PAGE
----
Dummy troubleshooting: Why is my baby spitting it out?
A dummy or soother can be a really useful tool for parents to use when settling and soothing your baby for sleep. However, it can also become extremely frustrating when all your baby seems to want to do is spit it back out!
Some babies are natural-born suckers, they will take to the soother immediately and find great comfort in the sucking motion. But other babies may take a little more help and guidance to get used to using one.
Dummies can can become a useful way to encourage baby to sleep for longer stretches (down the line). At a certain point, some babies wake for an unessential additional feed. This feed may be referred to as a ‘comfort feed’. If the baby is accustomed to their dummy, instead of putting them on the breast for a comfort feed, the dummy can provide your baby with the comfort of sucking while sending them back to sleep. It’s a win, win.
So, if you have a baby who likes to spit the dummy (see what we did there?!), don’t give up just yet. Here are some tips that might help.
1. Introduce the soother when your baby is calm
Some babies may be instantly soothed by a soother when they are upset but others will become more agitated and upset. Avoid trying to introduce the soother in a moment of desperation when your baby is crying or unsettled. When they are feeling like that, chances are nothing and no one except you is going to cut it!
Try introducing the dummy after a feed – rather than as a substitute for a feed, or at a time when they are feeling calm and happy. Let them look at it, hold it (if they’re able) and explore it a little, and chances are they will happily let you put it in their mouth and start sucking away. That way they will learn to associate the soother with feeling relaxed and calm.
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2. Take cues from your baby
Dr Harvey Kapp, pediatrician and author of Happiest Baby on the Block, considers ‘sucking’ as one of the five calming reflexes for babies. In other words, babies are programmed to suck as a way of regulating.
If your baby is opening their mouth or sucking their hand, it means they’re looking for something to suck on. Gently place the soother on their lower lip or tongue, and their natural sucking reflex should kick in. If they are closing their mouth or turning away they are telling you they’re not interested.
3. Trial and error
Sometimes it may take trying a few different types of dummies before you find the one that your baby likes best. They come in different shapes and sizes, so as long as you are still opting for one that is suitable for their age, it is fine to try a few different variations before you find the one that they love.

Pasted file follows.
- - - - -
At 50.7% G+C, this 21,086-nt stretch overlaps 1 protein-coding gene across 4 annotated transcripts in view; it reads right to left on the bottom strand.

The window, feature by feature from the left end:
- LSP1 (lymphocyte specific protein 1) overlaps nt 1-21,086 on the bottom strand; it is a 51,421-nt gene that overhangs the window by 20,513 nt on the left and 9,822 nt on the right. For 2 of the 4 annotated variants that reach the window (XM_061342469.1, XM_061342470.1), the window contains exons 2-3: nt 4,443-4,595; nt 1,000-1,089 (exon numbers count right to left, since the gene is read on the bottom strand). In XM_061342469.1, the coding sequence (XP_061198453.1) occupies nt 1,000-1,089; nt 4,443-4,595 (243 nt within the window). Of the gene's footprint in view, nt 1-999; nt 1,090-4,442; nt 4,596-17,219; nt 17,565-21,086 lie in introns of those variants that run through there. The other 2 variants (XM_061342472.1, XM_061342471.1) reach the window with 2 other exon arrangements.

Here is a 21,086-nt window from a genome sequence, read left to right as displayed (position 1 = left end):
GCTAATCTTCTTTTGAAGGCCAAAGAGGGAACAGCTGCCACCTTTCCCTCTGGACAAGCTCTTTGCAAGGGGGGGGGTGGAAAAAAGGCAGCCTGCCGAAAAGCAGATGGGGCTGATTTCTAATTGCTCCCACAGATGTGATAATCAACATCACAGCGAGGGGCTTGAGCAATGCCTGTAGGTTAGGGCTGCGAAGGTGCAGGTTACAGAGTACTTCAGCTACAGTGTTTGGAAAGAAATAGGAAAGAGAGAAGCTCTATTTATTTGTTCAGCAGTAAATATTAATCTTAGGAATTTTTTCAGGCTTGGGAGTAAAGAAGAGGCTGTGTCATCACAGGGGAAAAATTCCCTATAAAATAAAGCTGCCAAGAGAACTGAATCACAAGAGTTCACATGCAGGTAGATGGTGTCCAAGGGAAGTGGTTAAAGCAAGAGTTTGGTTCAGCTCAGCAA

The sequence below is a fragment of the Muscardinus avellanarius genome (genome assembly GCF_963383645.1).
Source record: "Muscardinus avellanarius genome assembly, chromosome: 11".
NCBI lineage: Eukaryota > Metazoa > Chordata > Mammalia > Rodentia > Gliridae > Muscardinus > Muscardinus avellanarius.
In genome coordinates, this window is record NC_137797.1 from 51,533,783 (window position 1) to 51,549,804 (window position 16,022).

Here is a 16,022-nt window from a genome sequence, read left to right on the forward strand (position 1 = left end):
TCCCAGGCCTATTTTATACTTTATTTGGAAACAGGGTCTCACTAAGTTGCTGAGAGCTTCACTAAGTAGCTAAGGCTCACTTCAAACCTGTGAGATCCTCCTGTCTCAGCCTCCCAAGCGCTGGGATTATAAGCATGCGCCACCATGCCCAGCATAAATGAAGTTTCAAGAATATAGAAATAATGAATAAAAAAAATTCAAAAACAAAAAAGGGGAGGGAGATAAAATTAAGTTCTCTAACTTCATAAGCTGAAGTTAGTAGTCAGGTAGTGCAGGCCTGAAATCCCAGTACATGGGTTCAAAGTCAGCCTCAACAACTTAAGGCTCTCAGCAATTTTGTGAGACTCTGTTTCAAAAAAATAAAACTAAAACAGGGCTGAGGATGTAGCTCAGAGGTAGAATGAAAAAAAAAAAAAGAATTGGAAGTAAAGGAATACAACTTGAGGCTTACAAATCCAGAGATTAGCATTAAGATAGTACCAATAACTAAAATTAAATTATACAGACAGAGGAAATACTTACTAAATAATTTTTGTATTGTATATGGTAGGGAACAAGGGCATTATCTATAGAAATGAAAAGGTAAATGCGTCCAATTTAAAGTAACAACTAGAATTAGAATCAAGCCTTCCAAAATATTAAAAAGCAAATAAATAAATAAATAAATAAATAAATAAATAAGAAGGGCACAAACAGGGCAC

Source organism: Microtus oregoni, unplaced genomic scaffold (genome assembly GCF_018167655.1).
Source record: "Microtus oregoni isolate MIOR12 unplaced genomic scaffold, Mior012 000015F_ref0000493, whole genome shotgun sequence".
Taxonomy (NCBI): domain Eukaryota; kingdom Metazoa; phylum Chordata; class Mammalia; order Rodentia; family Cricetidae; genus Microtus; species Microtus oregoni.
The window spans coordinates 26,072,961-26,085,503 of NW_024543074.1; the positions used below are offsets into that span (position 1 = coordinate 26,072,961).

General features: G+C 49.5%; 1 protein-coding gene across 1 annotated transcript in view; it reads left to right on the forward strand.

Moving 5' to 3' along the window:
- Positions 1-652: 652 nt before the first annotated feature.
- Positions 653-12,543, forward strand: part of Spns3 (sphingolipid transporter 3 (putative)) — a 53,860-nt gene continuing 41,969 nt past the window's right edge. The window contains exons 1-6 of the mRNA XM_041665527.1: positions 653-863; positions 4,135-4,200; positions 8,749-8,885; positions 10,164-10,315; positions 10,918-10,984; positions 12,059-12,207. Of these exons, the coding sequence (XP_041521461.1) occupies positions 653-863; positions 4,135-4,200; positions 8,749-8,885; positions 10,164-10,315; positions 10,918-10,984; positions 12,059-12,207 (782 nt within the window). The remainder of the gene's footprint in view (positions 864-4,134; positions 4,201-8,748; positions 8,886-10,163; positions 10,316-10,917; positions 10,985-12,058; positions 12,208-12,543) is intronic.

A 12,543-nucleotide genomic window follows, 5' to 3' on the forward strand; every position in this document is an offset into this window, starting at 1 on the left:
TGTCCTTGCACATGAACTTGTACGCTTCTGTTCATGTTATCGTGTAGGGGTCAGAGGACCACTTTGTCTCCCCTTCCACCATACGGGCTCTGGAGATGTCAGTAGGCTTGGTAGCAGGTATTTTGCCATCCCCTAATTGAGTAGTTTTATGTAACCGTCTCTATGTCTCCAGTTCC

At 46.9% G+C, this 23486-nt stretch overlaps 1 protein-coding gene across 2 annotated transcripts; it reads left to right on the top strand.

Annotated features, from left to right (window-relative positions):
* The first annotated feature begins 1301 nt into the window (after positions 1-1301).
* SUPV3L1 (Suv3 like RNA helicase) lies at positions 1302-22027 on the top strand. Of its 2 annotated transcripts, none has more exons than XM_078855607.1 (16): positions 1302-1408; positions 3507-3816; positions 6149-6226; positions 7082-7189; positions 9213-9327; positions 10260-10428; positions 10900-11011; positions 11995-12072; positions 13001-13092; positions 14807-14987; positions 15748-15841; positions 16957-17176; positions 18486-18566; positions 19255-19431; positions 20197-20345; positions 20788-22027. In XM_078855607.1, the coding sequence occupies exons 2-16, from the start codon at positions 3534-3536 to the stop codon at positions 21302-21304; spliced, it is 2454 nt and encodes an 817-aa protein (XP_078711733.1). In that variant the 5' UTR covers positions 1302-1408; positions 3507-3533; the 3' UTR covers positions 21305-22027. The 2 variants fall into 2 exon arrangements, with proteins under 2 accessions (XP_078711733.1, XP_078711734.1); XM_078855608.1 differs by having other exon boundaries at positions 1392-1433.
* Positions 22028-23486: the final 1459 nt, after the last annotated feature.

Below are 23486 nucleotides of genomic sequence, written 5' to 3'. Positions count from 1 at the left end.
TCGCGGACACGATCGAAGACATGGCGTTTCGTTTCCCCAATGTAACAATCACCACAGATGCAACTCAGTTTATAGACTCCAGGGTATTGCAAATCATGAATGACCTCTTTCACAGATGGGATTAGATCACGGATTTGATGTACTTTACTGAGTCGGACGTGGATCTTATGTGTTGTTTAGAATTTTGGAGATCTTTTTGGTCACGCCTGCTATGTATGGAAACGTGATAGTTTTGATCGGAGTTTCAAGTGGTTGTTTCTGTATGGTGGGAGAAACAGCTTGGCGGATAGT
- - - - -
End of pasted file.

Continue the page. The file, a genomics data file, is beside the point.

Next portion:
4. Never put anything on the soother
If your baby is not showing interest, never put anything on the soother such as honey or sugary drinks to entice them as this can be dangerous for their body to digest. Honey may cause infant botulism and cannot be given to babies under 12 months.
5. Don’t force it
Sometimes the stress of trying to get the baby to use the soother can be worse than if you weren’t using one! Don’t force the baby to keep using one if they just aren’t interested. We recommend leaving it for a day or two, and then trying again.
Some babies will take a dummy right from the newborn stage and others might take longer to warm up to one. They might not be interested until three or even six months of age. However, the rule of thumb tends to be to start them earlier than later – as introducing a new habit like a dummy to a six month old can be an even bigger challenge.
If you are breastfeeding, Mothercraft nurse Chris Monroe recommends introducing a dummy once a good latch and breastfeeding rhythm is established. Generally, this is when baby is around 4-6 weeks old.
When it comes to soothers, always follow your baby’s cues and remember that every baby is different. Using a soother is a skill that will take time for your baby to master. Always keep it a happy positive experience and eventually they will come to find lots of comfort in their soother.
6. Gentle Tap
If your baby is accepting the dummy but it repeatedly falls out of their mouth, a simple trick is to place the dummy in baby’s mouth and then gently press the dummy down toward their bottom lip. Normally this simple tap/press will activate baby’s sucking reflex – they will begin to more actively suck on the dummy to prevent it from falling out.
This is a paid partnership between Kiindred x Medela.
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